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Otolaryngol Head Neck Surg. 2010 Apr;142(4):586-91. doi: 10.1016/j.otohns.2009.12.008.

Disease relapse after segmental resection and free flap reconstruction for mandibular osteoradionecrosis.

Author information

1
Division of Head and Neck Surgery, University of California, Los Angeles, Los Angeles, CA 90095-1624, USA. jsuh@ucla.edu

Abstract

OBJECTIVE:

The objective of this study was to assess the outcomes, complications, and incidence of disease recurrence of mandibular osteoradionecrosis (ORN) after resection and microvascular free flap reconstruction.

STUDY DESIGN:

Case series with chart review.

SETTING:

Academic medical center.

SUBJECTS AND METHODS:

Retrospective patient data review of 40 patients with mandibular ORN who were treated by segmental mandibulectomy and microvascular reconstruction between 1995 and 2009. All patients received radiation therapy for previous head and neck cancer, and 12 of 40 patients received concurrent chemotherapy. All patients failed to respond to conservative management. There were 26 males and 14 females, with a median age of 62 years. Median follow-up was 17.4 months.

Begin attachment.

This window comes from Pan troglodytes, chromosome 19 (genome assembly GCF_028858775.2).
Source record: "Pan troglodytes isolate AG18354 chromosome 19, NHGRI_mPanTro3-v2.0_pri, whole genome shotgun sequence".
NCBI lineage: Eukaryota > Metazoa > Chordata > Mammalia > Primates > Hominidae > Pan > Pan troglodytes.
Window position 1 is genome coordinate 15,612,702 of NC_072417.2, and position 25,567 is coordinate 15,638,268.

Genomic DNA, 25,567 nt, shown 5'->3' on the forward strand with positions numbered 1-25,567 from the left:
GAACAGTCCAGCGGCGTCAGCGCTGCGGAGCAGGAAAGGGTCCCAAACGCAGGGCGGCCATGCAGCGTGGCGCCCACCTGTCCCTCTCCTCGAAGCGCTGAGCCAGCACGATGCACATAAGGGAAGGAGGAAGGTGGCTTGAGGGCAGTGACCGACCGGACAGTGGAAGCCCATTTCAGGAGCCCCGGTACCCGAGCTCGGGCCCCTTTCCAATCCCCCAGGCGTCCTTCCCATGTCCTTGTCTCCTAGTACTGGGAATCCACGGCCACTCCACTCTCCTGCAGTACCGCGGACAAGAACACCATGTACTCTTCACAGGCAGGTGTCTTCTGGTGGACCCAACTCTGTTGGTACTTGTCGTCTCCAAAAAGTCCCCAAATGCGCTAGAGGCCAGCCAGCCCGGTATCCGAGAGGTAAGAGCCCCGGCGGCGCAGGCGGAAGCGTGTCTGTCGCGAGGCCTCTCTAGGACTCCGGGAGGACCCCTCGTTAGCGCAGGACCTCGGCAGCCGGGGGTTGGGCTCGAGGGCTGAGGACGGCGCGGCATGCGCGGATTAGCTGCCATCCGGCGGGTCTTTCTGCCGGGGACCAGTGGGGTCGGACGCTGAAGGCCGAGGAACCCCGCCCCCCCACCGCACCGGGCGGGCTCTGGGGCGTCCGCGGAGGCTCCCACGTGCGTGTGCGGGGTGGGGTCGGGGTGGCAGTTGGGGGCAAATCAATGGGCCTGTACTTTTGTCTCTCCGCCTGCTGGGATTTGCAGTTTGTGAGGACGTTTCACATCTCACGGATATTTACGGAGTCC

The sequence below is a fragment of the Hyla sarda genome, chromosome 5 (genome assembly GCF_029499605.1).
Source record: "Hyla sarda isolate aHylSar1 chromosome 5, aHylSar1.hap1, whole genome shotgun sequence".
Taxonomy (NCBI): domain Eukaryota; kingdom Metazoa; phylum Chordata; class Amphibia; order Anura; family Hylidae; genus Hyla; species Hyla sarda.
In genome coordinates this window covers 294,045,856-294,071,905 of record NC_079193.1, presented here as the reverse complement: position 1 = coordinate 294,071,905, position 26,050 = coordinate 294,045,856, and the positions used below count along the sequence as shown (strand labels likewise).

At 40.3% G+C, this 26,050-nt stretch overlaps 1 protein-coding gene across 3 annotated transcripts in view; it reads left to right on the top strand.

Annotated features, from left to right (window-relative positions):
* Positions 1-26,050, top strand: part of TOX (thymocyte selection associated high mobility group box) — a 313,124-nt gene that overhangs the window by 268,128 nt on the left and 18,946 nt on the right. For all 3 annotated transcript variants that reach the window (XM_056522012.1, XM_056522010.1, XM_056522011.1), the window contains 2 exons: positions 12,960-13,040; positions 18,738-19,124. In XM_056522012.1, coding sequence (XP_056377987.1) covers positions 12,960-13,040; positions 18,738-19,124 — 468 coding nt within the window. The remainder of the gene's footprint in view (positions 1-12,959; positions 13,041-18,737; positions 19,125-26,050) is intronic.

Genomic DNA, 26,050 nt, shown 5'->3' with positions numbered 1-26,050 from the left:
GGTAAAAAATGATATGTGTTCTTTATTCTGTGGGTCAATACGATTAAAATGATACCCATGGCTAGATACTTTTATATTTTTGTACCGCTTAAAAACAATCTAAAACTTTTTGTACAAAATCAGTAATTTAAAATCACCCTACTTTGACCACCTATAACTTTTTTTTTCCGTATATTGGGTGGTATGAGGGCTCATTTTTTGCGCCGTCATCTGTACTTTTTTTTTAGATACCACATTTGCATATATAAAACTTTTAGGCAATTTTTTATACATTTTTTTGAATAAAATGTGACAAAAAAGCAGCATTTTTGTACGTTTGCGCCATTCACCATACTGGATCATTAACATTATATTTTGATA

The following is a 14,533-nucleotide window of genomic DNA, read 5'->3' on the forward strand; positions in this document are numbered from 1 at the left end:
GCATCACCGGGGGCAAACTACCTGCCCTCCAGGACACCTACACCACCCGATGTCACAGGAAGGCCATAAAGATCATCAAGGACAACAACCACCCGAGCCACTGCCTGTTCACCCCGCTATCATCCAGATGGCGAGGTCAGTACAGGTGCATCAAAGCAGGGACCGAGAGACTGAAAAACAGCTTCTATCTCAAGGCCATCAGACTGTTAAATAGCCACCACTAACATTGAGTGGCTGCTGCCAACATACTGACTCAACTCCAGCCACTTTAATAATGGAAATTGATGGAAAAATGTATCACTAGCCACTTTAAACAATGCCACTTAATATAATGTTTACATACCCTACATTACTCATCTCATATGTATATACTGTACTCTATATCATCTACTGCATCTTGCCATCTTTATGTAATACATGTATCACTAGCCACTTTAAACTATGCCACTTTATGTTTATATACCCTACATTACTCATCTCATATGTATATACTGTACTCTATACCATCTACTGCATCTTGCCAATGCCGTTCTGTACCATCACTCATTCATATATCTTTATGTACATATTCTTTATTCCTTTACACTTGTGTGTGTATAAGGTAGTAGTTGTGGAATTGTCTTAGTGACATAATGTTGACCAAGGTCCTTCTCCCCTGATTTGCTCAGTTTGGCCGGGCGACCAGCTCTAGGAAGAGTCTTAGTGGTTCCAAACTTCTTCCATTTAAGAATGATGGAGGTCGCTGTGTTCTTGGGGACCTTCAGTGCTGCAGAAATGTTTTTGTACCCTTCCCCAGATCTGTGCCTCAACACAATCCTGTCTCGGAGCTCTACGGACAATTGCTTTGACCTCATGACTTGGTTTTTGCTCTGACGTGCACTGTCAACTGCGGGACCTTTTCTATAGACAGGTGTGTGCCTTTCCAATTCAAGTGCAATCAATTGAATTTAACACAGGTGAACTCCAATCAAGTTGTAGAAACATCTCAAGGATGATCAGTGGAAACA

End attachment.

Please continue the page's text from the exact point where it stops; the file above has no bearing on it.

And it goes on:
RESULTS:

There were no free flap failures. The incidence of wound-related complications was 55 percent. Median time to complication was 10.6 months. Ten (25%) patients developed symptoms of residual or recurrent ORN, with 70 percent of the recurrences arising in unresected condyles that were adjacent to the segmental mandibulectomy. Statistical analysis revealed that current smokers were at reduced risk to develop residual or recurrent ORN.

CONCLUSION:

This present study confirms that microvascular free flaps are reliable for treatment of advanced mandibular ORN. Nevertheless, there remains a 55 percent incidence of wound-healing complications. The lack of objective clinical criteria to judge the appropriate amount of mandible resection in patients with ORN remains an unresolved issue that resulted in the development of recurrent ORN in 25 percent of patients. Further investigations are needed to better understand the pathophysiology of ORN to prevent postoperative wound complications and disease recurrence.

PMID:
20304283
DOI:
10.1016/j.otohns.2009.12.008
[Indexed for MEDLINE]
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